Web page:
June 24, 2015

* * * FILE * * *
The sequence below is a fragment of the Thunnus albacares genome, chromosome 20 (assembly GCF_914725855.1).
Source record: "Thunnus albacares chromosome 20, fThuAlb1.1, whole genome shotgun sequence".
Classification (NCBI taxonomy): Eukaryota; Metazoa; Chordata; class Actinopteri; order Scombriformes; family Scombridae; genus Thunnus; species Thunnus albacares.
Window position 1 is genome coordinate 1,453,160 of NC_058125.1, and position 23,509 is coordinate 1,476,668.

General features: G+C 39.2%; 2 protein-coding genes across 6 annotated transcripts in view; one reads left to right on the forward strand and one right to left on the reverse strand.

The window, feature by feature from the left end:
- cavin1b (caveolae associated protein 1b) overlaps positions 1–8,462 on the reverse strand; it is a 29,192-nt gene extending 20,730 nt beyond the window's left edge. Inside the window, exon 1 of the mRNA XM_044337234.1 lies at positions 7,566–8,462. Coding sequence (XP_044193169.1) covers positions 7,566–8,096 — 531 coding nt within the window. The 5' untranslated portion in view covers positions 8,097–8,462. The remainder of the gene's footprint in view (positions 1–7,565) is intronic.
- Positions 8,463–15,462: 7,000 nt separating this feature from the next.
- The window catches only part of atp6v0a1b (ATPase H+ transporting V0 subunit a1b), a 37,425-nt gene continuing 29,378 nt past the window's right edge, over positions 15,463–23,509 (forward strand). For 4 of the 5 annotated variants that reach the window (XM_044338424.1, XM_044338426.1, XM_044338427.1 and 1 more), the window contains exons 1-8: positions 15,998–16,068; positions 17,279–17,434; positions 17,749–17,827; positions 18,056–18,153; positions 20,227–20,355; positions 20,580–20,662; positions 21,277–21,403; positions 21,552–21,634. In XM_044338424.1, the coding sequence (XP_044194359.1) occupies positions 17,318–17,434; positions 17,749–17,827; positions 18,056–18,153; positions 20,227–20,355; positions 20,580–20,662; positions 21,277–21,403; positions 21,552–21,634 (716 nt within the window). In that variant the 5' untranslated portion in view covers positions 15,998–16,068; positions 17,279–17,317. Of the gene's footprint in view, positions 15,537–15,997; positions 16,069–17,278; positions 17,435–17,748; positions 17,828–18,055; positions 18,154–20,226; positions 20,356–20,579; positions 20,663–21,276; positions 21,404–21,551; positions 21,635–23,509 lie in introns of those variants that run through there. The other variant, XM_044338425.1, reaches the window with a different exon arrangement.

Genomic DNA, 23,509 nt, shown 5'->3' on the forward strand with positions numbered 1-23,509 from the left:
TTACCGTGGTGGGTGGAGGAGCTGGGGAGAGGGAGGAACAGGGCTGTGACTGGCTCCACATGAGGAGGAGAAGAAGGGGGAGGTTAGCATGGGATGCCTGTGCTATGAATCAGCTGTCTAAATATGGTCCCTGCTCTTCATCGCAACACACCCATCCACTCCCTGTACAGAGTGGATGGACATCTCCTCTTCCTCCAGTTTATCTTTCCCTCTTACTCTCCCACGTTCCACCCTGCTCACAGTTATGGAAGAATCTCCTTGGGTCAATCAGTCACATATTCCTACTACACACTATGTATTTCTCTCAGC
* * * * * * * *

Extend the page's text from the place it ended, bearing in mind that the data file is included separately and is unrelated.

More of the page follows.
From Kayenta to Montezuma Creek, 152 kilometers, by the 163. In the distance, in the red and orange plain, a group of houses took shape in front of me; not even a single sign in the middle of the narration of Monument Valley. A quarter of a mile before the border with the state of Utah, to the left side, this nameless neighborhood lived or died; it does not really matter, it had a church. The churches around here are fast construction works, although they are erected in isolation in the middle of the street, they lack solemnity; they are like franchises, premises with temple licenses. It seems obvious to me that this industrial nature is not good at attracting apparitions and other glamorous heavenly phenomena like the ones in the old continent. The miraculous curriculum of such building cannot go beyond being the only one that escaped the tornado. This morning, while I was thinking about this, I thought about getting rid of the green bag leaving it at the church’s main entrance located right in front of me, at a stop I made for drinking and stretching my legs. I pretended I left it behind inadvertently and I went to the back part. Back there, there was an old fuel deposit with old dents and precious rust deposits, and behind that, there was a perfect reserved space from which I could watch the whike while I carried out an imperative need. When I got back, the priest was standing at the main entrance, smiling, and his face could barely avoid the sin of the pride for having saved me from the disastrous consequences of my lack of attention. Thanks a lot, I yelled, hopped back on the whike and kept going. The worse part of traveling like this is that I do not have time for confessions.